I’m going to tell you about my new recycled index card-based personal organizer, but first let me give you the back-story about me and my relationship to my old electronic personal digital assistant (PDA)—may it rest in peace.
Michelle complained that I loved my PDA more than her. Maybe even more than Isabella the two-year-old life guru (who thinks the best thing to do with a Treo 650 is drool on it) and Frankie the four-legged Zen master (who thinks the best thing to do when the Treo rings is keep sleeping). I got virtually to the point in my Treo obsession where Michelle was more likely to get my attention if she emailed me from her side of the bed so I would receive it on my side. Who knows how many times I opted to return a text message instead of…well, anyway.
Just at the time when I actually needed a PDA—when there was that big publicity explosion around the No Impact project (see here and here, for example)—I smashed my Treo 650. As I rode my bike along East 6th Street, I heard the aluminum crinkle of what I thought was a Coke can under my tire. A half a block later, when I felt my empty pocket, I knew it wasn’t a can I’d run over. I did a u-turn and rode back. I might as well have been looking at a dead body in the middle of the road. If I had had a brown paper bag with me, I would have hyperventilated in it.
As you know, there is no buying anything new during the No Impact Man project, though I could have bought a used replacement. I figured, first, if I’m so attached to a consumer product that I get heart palpitations when I lose it, having it breaks the spirit if not the rules of NIM. Second, getting a new PDA would not get all the information out of the old one and into the new, so what was the use? Third, techno-trash is a major, major problem for the environment. Fourth, people who talk on cell phones in public in NYC—including the former me—are a major pain in the butt, either walking into you on the sidewalk, forcing you to listen to their high-pitched romantic arguments, or veering perilously close—if not actually hitting you—in their cars.
So, when my friend and book editor Denise gave me a second-hand Treo in an attempt to soothe my withdrawal and shaking hands, I decided to nevertheless go cold turkey (not even under a doctor’s supervision). I would only carry the donated Treo occasionally as a cell phone, not as a calendar etc, and only then as a rare concession to potential emergencies (ask all the people who still haven’t realized and leave frustrated messages on it).
Now what? How would I deal with my email, my phone calls, my schedule? Did this decision mean that I’d left my new found media success on the road along with my crushed miniature electronics?
First off, I decided that I would have to be content with letting my calls go to voicemail and checking my email a couple of times a day. At first, I felt like the world continued on its orbit round the sun but that I had somehow spun off and was left alone in outer space. Then I noticed that I actually could get things done. I wouldn’t get interrupted. No rings, no beeps, no obsessively checking my email to see if anyone still liked me. I would return my calls and emails in batches when I had time and was by a phone or computer.
Suddenly, when I was with someone, I was really with them. When I was in a place, I was really there. Then I found out that lots of time management gurus believe that turning the cell phone and email off is a center-piece of productivity (see here, for example). I turns out that I’m not only green and cool, but I’m focused.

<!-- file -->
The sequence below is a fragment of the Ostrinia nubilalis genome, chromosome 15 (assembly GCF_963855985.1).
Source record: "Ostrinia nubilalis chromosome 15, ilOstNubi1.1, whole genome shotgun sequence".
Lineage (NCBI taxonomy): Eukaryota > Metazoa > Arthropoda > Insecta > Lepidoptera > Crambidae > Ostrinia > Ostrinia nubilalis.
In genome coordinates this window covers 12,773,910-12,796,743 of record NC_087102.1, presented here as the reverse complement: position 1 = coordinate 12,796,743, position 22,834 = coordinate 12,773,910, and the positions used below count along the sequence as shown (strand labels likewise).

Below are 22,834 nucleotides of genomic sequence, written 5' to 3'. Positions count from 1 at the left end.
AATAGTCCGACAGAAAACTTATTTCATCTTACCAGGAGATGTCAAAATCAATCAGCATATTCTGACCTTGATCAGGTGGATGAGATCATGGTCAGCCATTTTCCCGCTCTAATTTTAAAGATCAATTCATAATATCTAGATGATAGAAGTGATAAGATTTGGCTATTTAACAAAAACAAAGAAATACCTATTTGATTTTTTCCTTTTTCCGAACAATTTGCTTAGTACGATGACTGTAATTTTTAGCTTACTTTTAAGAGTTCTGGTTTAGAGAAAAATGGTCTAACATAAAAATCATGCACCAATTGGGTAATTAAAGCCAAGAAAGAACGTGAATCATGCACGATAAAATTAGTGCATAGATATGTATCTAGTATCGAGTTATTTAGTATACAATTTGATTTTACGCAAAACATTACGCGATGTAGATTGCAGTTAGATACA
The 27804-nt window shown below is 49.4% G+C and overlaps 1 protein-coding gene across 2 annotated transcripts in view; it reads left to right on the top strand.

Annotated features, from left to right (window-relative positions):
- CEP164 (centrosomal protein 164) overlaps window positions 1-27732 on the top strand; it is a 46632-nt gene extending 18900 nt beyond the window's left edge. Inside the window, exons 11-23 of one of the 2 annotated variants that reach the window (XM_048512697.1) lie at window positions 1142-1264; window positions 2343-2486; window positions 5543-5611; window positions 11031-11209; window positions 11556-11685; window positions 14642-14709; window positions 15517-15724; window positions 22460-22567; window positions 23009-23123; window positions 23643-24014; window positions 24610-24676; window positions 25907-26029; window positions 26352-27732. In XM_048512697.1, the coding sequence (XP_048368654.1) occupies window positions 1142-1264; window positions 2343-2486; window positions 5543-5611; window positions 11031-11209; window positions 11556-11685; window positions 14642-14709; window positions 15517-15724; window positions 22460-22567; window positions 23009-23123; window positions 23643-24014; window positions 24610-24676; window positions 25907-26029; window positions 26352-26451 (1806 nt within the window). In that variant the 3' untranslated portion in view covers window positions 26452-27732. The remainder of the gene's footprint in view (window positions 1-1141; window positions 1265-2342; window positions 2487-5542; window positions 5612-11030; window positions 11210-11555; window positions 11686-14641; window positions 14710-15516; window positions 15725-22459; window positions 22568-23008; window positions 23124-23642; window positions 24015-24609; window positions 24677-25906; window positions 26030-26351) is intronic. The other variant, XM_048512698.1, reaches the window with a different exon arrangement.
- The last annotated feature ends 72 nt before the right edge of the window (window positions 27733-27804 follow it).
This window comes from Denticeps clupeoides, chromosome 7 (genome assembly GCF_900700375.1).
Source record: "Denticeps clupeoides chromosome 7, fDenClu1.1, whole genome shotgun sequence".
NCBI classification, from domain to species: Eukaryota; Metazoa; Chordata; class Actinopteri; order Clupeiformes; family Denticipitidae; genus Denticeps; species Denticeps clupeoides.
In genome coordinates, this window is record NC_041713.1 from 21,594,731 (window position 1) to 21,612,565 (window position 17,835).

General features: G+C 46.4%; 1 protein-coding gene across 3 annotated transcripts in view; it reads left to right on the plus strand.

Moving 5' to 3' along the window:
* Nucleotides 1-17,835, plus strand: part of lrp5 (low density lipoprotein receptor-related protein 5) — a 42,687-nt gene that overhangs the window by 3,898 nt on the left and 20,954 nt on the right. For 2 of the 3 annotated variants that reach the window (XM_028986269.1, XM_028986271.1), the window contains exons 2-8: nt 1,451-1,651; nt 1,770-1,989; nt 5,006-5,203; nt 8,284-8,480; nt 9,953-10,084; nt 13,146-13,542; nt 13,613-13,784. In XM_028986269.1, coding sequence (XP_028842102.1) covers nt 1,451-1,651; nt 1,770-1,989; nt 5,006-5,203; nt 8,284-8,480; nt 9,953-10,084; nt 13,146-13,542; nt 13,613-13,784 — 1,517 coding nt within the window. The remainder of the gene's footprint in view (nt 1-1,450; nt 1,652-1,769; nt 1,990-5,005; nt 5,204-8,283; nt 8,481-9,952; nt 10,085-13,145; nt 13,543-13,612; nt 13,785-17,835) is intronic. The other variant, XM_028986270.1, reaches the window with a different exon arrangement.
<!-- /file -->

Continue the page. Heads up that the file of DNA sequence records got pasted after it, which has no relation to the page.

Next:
Next, I bought four recycled Muji notebooks and made my own calendar, phone book, journal and day book (for notes of all descriptions). Instead of fumbling with buttons and saying “Could you call me?” to get a person’s number to jump on my caller ID, I just, um, wrote it down. When we turned the electricity in the apartment off, instead of finding a way to charge my device, I just flipped a page.
Now, though, I’ve found an even cooler non-electronic way to organize my life, originally called the hipster’s PDA, but which I call the green hipster’s PDA. The hipster PDA, introduced to me by the popular productivity blog 43Folders.com, involves the use of a stack of index cards and a clip or a rubber band to hold them together (photo above courtesy 43Folders.Com). In my adaptation, I reserve one card for my most commonly used phone numbers, two cards for my next four-weeks calendar, one card for the day’s to-dos, another card for my long-term to-dos, and a whole lot of blank cards for notes and journaling. Instead of carrying three notebooks, I carry one little stack of cards, which can be conveniently filed in any order I choose. You can read about another writer’s system here.
And what makes my system “green?” I use, of course, recycled index cards, and that’s no easy feat. Go to Staples and there are big recycling symbols all over their cards, but dig a little into the facts and you discover the cards contain only 10 percent recycled paper. Finally, I found a source for 100 percent recycled paper cards here. Voila, you have a green hipster’s PDA.
The only problem? Karma. Around the time my PDA got smashed, Michelle’s work gave her one of her own. Lying in bed at night, no matter how hard I try, I can’t get my pile of index cards to send her an email to tell her to pay attention to me.
By the way, if you like this post and would like to support my work, you can do so financially by clicking here or in non-financial ways by clicking here. And thank you! [I have changed my mind about taking donations but thanks all the same. NIM 6/17/07]
Colin Beavan (that's me!) is now leading a conversation about finding a happy, helpful life at Colinbeavan.com. If you want to know how people are breaking out and and finding authentic, meaningful lives that help our world, check it out the blog here and sign up to join the conversation here.